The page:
We just can’t seem to get enough of these three supercars and it seems that the world can’t either. We just recently spoke about Auto Express putting all three cars against each other on the race track, with AE coming away with the McLaren as the winner and the Porsche in second place, leaving the Audi R8 for last. However, Car and Driver has just recently put the supercar trio against each other, so let’s see how they fair this time.
In this test, C&D took the three supercars on a road trip through the twisty back country roads and highways of North Carolina and Virginia. This is a much more informative test than just throwing each car around a racetrack. On the track, you only learn a car’s limit handling. But on twisty roads, for a long time, you’ll find out how it drives in all manners of handling and really learn how to use its performance. Plus, these three cars are considered to be “Everyday Supercars”, meaning you can drive them everyday and on back roads without being uncomfortable or stressed.
Unfortunately for the Audi R8 V10 Plus, it again comes in third place. There was a lot for C&D to like, though. Its 5.2 liter naturally-aspirated V10 is a thing of joy. The noise it makes is sublime and easily the best of the trio. The way it revs to its 8,000 rpm redline feels wonderfully linear and refreshing in its turbocharged company. It was also an incredibly comfortable car to drive around town or on highways. Its adaptive suspension is excellent at soaking up bumps and its seats are superb. It’s almost a completely uncompromising supercar. Except that it’s almost too uncompromising, to the point of not being a very good supercar.
The Audi R8 V10 Plus is said to be a bit lifeless at the limit and isn’t as much fun to drive as the other two cars. Audi went too far the other way and made it too livable, too usable and too comfortable. Supercars are supposed to comprise at least a little bit of comfort for performance. And while the R8 has heaps of performance — having 610 hp, getting from 0-60 mph in 2.9 seconds and being capable of over 200 mph — it isn’t as fun or inspiring to drive as the McLaren and Porsche.
In second place comes the McLaren 570S. On the track, the McLaren would probably take the victory, as evident by the Auto Express test recently. However, on the road, it’s just a bit too uncomfortable. It’s brilliant to drive, though. Its 3.8 liter twin-turbo V8 makes 562 hp and gets the 570S from 0-60 mph in 2.9 seconds as well. It also has the best steering of the bunch, as it’s a hydraulic rack which gives it incredible feel and accuracy. Its tiny little carbon fiber chassis is fantastic to toss around and is easily the quickest car of the bunch around a track.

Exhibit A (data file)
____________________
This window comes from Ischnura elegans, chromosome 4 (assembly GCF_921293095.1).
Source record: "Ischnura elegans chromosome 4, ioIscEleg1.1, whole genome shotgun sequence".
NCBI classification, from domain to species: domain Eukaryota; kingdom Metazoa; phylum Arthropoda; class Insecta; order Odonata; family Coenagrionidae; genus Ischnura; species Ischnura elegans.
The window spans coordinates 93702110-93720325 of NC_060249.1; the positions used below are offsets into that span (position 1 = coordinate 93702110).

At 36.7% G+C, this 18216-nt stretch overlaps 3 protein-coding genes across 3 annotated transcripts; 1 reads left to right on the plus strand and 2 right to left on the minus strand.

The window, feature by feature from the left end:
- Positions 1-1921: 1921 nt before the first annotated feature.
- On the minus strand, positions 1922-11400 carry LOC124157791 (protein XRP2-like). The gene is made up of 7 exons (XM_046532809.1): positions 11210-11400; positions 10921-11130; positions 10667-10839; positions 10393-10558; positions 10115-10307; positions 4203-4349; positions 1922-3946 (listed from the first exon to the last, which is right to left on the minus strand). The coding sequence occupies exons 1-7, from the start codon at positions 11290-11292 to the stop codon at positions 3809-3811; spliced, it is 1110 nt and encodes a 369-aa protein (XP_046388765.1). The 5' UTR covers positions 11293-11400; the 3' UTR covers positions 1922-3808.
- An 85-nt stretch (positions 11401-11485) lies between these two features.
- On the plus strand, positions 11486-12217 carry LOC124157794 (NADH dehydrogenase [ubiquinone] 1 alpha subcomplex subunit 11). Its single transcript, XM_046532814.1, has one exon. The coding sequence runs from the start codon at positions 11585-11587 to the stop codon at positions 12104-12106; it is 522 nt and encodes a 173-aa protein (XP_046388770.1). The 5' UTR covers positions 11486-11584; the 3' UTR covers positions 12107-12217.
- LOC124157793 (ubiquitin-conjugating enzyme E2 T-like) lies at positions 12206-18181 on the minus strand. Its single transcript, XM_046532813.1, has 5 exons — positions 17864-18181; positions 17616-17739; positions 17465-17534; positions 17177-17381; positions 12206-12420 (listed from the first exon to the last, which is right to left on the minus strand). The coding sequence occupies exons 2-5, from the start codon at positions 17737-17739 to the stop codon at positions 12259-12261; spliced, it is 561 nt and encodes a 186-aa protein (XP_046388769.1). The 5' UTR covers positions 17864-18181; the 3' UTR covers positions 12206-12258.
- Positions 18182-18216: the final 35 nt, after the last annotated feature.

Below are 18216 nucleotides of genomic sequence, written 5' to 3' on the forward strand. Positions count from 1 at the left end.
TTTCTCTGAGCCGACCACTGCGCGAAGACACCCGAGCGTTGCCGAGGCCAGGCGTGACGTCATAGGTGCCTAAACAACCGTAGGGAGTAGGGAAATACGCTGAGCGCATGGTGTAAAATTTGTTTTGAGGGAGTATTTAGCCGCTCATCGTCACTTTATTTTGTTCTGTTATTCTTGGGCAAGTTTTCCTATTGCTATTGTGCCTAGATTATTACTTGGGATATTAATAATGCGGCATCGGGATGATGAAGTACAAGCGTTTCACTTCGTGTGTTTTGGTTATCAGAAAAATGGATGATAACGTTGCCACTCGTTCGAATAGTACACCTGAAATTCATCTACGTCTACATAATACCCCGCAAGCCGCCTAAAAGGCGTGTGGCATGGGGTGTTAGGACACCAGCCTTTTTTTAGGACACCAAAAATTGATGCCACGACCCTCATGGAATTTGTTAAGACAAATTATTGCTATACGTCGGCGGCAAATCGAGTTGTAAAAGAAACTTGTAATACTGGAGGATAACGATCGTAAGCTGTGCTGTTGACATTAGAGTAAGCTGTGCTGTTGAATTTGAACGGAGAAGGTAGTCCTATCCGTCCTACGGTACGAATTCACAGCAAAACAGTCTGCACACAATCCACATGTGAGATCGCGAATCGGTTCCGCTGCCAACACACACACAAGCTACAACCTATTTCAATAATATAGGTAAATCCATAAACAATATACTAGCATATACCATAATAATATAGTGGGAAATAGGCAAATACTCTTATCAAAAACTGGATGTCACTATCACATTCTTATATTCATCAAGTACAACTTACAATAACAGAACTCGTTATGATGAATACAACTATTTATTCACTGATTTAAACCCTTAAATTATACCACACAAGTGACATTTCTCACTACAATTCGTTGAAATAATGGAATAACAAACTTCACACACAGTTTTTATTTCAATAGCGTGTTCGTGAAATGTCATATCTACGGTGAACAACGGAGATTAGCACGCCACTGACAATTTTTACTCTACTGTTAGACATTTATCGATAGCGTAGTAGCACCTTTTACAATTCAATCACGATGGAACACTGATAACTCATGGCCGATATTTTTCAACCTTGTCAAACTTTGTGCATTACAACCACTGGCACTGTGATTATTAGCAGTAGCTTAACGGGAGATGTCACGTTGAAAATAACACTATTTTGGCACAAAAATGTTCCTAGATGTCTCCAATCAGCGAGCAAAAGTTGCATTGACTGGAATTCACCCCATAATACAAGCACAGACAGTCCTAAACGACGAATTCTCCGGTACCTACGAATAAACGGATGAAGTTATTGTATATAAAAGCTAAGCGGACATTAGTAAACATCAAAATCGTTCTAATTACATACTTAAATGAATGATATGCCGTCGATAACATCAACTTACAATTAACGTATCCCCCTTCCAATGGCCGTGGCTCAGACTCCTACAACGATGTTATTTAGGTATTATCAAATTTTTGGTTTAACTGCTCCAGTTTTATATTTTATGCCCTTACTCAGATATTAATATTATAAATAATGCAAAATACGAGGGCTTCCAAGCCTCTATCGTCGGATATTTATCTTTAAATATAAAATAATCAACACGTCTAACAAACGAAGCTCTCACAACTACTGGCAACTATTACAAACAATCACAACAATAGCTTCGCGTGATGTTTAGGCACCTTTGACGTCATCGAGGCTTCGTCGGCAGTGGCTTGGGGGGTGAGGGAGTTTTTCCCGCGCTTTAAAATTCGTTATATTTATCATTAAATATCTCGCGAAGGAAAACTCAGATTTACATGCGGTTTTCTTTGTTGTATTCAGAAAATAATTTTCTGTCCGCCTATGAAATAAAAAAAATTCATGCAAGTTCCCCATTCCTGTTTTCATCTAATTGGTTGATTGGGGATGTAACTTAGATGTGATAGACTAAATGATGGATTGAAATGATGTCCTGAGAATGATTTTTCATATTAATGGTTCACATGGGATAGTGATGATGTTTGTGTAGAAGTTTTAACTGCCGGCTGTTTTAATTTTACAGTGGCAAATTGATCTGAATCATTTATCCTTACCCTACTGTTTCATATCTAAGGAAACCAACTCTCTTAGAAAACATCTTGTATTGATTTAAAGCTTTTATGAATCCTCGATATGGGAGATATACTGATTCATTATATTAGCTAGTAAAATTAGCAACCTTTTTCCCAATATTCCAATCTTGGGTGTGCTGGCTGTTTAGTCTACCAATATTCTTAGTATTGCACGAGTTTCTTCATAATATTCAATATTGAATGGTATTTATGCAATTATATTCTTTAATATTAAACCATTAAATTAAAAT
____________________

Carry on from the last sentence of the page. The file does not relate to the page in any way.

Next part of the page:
However, it’s just too difficult to live with all the time to put it in first place. The ride is stiff and harsh. Its seats squish your knees together and its pedal box is too narrow, squeezing your feet together. It’s also very loud on the inside and has very few creature comforts. This is clearly a car meant to be driven hard and only hard. But that’s what a supercar is for, so its comfort flaws can be overlooked.
The Porsche 911 Turbo S takes first, here. Not really surprising, considering it invented the idea of an everyday supercar. But the old dog’s still got it. The Porsche’s 3.8 liter twin-turbo flat-six makes 580 hp and gets to 60 mph in a blistering 2.6 seconds, obliterating the other two. It also stops the fastest, has the best skid-pad numbers and is the easiest car to drive quickly. But it’s also incredibly comfortable, with the best ride for a long journey. Its seven-speed PDK dual-clutch gearbox is also the easiest to drive around town but also the fastest to shift when going quickly. It’s almost perfect in every way. Downsides? None, really. It’s a bit lifeless, in the sense that it does everything for you. But other than that, it’s pretty much perfect.
So while the Audi R8 V10 Plus is a superb car, and would honestly still be my choice in this test because of its engine and looks alone, the Porsche 911 Turbo S and McLaren 570S were just too much for it, according to Car and Driver.Car and Driver]